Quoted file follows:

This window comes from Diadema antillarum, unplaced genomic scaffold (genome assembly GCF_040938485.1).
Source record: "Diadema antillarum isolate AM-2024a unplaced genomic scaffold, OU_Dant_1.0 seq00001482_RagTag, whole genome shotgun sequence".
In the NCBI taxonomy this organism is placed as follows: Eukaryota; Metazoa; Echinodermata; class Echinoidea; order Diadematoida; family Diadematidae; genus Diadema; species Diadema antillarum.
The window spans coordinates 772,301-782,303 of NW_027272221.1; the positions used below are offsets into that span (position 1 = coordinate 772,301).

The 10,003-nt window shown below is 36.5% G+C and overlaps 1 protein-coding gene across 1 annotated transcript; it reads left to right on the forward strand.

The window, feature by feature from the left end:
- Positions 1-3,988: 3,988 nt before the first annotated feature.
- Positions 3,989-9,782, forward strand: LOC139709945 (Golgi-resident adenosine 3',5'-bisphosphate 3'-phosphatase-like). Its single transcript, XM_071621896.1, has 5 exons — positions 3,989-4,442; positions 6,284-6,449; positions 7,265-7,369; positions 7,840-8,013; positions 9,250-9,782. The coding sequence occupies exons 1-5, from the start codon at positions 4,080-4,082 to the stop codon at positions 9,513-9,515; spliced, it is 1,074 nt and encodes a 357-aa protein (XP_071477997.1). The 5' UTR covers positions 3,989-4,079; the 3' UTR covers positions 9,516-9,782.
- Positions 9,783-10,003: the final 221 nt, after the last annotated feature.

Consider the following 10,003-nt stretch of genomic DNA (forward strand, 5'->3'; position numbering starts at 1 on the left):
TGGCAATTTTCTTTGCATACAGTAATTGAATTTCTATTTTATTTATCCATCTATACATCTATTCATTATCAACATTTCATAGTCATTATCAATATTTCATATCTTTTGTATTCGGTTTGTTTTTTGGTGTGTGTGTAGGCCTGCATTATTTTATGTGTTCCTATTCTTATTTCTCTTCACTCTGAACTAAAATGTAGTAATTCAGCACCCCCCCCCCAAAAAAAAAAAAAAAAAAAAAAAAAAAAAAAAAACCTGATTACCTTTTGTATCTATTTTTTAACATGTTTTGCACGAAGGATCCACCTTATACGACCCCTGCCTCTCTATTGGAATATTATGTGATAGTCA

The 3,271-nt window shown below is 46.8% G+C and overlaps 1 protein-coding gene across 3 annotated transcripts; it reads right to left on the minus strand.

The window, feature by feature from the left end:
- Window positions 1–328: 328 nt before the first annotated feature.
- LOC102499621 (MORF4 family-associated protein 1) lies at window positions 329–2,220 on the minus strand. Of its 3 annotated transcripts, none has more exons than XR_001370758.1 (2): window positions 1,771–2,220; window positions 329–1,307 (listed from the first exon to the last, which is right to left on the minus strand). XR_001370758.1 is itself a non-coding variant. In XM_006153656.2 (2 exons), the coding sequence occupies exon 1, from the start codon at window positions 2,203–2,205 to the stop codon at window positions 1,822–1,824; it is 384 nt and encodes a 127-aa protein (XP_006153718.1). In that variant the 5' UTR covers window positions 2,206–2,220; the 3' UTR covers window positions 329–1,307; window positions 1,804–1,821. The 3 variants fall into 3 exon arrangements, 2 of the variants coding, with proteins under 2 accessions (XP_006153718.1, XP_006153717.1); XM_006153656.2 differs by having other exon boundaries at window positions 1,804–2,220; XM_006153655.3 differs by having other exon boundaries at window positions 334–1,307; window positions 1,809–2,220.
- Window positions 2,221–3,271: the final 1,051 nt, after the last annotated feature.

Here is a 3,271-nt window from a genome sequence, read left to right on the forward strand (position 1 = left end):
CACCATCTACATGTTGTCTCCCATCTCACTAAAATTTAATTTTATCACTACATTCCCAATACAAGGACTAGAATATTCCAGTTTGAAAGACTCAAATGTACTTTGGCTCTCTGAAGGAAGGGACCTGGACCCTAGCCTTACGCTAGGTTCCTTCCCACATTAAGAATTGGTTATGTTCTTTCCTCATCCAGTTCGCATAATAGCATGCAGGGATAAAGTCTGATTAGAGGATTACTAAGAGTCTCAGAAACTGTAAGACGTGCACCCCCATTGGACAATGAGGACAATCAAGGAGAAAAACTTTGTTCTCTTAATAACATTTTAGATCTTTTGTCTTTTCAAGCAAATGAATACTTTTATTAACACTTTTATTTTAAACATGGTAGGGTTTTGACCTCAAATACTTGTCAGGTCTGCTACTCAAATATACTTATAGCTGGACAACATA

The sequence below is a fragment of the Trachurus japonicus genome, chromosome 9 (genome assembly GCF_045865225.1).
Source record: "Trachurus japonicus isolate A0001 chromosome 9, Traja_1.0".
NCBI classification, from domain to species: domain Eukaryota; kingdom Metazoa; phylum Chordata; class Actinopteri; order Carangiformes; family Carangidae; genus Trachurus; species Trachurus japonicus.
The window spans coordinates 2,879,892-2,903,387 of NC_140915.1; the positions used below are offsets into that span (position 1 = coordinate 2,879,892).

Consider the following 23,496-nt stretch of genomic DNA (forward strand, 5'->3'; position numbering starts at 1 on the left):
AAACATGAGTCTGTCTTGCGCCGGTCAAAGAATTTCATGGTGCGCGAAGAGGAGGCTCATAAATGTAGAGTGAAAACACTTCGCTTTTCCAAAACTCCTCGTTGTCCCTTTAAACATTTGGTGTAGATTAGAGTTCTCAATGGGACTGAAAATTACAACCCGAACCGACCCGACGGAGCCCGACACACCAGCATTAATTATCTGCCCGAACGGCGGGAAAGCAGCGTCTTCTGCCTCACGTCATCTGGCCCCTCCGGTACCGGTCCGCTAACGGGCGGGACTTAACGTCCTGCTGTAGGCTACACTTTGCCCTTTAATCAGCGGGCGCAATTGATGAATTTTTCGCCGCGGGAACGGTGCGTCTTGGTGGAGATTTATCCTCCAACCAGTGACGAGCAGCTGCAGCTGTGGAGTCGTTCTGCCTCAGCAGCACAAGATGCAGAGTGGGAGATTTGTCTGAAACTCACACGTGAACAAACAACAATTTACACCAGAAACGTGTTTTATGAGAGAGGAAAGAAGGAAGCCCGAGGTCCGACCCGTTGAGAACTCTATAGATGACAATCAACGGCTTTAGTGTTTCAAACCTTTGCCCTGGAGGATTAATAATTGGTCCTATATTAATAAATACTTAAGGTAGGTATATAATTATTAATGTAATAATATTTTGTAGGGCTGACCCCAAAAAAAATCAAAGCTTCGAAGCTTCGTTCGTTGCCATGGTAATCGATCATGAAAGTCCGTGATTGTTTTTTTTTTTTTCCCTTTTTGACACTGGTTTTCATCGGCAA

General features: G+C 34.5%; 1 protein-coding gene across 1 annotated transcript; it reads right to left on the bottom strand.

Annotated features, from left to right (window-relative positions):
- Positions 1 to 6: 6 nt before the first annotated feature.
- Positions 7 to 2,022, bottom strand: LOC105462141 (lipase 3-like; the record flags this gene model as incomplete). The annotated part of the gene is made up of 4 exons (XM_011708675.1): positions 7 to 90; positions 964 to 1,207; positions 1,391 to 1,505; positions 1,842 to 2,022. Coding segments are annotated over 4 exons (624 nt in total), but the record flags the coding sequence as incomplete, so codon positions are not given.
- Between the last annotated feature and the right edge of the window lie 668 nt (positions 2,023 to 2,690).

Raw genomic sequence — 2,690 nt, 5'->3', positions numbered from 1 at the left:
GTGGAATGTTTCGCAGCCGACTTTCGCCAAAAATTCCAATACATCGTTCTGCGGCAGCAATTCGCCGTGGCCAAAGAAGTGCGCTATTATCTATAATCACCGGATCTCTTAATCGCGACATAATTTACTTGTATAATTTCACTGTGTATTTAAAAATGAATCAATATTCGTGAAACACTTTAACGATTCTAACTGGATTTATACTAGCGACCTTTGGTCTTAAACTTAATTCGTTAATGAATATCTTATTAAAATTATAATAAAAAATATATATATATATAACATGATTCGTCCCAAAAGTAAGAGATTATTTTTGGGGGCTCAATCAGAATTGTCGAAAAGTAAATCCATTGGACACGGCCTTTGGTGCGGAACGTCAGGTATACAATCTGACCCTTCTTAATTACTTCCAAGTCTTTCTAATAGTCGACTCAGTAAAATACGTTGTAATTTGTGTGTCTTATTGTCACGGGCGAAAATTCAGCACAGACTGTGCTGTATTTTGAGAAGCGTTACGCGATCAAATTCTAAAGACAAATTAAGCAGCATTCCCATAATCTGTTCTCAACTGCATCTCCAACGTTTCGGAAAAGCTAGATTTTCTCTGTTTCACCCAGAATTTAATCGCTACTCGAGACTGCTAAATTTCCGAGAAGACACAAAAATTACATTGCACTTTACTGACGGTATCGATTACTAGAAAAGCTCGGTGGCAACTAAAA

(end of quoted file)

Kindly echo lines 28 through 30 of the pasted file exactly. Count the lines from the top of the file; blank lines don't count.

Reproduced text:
- Positions 7 to 2,022, bottom strand: LOC105462141 (lipase 3-like; the record flags this gene model as incomplete). The annotated part of the gene is made up of 4 exons (XM_011708675.1): positions 7 to 90; positions 964 to 1,207; positions 1,391 to 1,505; positions 1,842 to 2,022. Coding segments are annotated over 4 exons (624 nt in total), but the record flags the coding sequence as incomplete, so codon positions are not given.
- Between the last annotated feature and the right edge of the window lie 668 nt (positions 2,023 to 2,690).

Raw genomic sequence — 2,690 nt, 5'->3', positions numbered from 1 at the left: